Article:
Some Londoners—like young people looking to get on the housing ladder—could get used to their city being a little bit less extraordinary. But if the capital suffers, the rest of the UK will lose out tooby Kat Hanna / July 18, 2017 / Leave a comment
London is going through a post-Brexit wobble. Decelerating job growth, declining business confidence and falling foreign direct investment suggest uncertainty about London’s future trajectory. An intriguing result of this slowdown is that London is beginning to look more like the rest of the UK. But what exactly does this mean for the capital, and why does it matter for those of us who don’t live there?
Centre for London’s latest publication, The London Intelligence, provides a quarterly analysis of the city’s prosperity, demographic changes, infrastructural challenges, and quality of life data—in terms of environment, crime, and health.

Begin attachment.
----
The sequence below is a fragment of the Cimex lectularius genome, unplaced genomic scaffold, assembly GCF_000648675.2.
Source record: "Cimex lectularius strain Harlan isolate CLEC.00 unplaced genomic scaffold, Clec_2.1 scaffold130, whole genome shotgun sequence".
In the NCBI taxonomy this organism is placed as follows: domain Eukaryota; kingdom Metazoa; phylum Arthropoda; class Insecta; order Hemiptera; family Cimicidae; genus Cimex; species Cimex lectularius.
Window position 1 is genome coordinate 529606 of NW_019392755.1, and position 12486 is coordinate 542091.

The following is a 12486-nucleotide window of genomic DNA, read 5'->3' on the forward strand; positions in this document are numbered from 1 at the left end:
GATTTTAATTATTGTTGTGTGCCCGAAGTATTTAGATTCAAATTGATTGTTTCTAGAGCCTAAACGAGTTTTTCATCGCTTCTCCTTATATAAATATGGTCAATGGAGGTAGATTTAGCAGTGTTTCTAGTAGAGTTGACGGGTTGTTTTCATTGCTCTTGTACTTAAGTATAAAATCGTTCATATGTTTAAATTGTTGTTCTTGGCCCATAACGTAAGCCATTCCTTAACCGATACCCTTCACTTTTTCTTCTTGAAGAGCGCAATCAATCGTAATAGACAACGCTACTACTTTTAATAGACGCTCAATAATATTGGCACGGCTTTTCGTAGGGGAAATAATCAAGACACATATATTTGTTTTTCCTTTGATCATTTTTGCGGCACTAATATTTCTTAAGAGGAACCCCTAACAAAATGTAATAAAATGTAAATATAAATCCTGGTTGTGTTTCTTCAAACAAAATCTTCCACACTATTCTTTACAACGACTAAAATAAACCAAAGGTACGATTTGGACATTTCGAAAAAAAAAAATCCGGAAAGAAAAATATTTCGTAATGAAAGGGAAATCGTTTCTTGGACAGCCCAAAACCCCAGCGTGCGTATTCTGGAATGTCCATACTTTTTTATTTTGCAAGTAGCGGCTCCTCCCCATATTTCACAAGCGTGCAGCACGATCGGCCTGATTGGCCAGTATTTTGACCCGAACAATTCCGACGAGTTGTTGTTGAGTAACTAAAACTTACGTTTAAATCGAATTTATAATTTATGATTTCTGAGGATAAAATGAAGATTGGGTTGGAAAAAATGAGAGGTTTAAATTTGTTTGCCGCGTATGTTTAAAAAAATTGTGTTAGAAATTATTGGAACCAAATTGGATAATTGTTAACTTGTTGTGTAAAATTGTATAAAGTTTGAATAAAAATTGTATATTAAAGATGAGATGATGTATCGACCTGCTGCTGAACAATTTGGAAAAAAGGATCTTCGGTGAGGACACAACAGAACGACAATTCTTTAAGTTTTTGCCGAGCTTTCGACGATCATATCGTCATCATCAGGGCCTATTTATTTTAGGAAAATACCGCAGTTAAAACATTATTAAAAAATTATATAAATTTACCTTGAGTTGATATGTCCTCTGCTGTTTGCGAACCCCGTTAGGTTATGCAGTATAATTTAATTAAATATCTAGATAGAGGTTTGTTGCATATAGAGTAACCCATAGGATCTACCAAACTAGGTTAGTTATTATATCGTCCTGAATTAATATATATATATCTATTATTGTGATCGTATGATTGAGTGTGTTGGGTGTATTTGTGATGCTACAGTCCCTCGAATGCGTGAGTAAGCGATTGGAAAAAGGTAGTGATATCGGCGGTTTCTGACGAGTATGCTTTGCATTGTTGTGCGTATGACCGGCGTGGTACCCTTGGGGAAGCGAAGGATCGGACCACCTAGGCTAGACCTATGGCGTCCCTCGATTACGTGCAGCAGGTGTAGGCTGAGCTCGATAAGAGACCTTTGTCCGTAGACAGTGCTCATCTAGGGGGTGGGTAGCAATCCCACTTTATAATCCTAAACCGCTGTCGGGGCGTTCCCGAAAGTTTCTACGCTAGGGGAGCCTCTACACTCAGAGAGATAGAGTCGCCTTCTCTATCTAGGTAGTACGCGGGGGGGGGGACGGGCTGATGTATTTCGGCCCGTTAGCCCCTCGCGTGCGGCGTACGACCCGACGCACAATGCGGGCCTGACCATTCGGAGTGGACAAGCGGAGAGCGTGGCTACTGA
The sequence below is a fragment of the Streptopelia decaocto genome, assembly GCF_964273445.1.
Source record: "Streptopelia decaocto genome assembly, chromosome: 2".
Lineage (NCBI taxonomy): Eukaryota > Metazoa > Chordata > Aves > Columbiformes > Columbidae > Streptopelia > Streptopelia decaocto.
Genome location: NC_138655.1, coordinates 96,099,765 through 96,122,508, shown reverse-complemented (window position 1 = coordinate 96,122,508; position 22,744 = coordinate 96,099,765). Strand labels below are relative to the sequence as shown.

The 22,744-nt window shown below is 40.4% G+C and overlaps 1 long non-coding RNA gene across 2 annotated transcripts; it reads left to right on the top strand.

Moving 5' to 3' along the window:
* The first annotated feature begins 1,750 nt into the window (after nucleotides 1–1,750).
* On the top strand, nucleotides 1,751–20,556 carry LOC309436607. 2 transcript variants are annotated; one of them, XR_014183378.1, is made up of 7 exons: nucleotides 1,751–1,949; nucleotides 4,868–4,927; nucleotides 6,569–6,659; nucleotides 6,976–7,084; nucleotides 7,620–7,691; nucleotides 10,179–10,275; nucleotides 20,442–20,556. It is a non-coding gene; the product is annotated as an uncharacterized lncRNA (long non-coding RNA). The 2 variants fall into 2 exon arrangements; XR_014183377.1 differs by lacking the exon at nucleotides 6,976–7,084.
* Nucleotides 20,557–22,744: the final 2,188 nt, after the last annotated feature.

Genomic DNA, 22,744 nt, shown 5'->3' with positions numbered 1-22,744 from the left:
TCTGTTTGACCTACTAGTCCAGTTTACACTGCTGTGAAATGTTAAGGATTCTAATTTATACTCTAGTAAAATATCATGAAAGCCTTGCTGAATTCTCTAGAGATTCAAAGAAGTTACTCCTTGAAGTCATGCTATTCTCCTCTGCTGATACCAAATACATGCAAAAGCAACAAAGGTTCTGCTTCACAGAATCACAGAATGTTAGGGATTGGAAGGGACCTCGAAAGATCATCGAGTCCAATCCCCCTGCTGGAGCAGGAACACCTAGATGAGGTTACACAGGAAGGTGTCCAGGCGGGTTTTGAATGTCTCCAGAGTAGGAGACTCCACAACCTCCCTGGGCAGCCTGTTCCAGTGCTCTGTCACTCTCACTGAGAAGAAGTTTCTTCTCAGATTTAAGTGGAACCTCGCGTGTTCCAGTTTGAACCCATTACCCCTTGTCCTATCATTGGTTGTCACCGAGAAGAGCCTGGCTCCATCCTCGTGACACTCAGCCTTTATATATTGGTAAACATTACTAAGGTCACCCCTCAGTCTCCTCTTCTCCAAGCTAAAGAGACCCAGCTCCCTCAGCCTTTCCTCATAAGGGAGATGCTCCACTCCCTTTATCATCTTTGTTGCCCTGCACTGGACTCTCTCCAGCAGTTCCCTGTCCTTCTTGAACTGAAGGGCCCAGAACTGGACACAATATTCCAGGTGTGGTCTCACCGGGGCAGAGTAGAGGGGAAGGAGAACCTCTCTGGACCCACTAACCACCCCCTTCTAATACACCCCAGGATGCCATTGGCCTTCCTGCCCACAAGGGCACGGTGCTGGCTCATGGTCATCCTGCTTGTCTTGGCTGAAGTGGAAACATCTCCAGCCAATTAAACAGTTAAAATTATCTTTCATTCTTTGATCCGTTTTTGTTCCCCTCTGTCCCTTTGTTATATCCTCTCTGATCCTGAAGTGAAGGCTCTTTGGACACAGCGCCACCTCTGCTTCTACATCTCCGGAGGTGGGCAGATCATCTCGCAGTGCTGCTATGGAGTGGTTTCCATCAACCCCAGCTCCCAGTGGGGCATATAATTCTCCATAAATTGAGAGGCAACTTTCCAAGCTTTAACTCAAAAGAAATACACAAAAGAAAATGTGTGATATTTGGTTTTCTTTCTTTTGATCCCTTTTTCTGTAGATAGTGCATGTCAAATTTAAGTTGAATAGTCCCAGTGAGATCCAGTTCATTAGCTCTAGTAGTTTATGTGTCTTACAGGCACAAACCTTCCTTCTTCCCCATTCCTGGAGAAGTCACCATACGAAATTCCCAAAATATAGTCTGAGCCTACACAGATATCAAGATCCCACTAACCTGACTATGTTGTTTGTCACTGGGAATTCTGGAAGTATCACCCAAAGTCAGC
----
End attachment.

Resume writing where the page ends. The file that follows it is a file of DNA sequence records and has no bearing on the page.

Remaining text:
Several indicators show London’s economic trends falling into line with the rest of the UK. Average rents are now growing faster in the rest of the UK than they are in London. The rate of job growth is no longer highest in London, having historically outpaced the rest of the country, particularly in the post-recession years.
Nor are Londoners’ views as distinct from the rest of the UK as we may have expected. Recent polling from Ipsos Mori asked about the most important issues facing Britain today—the top two common issues in London and the UK were alike; Brexit and the NHS. Those from the capital are not out of touch with “real issues.”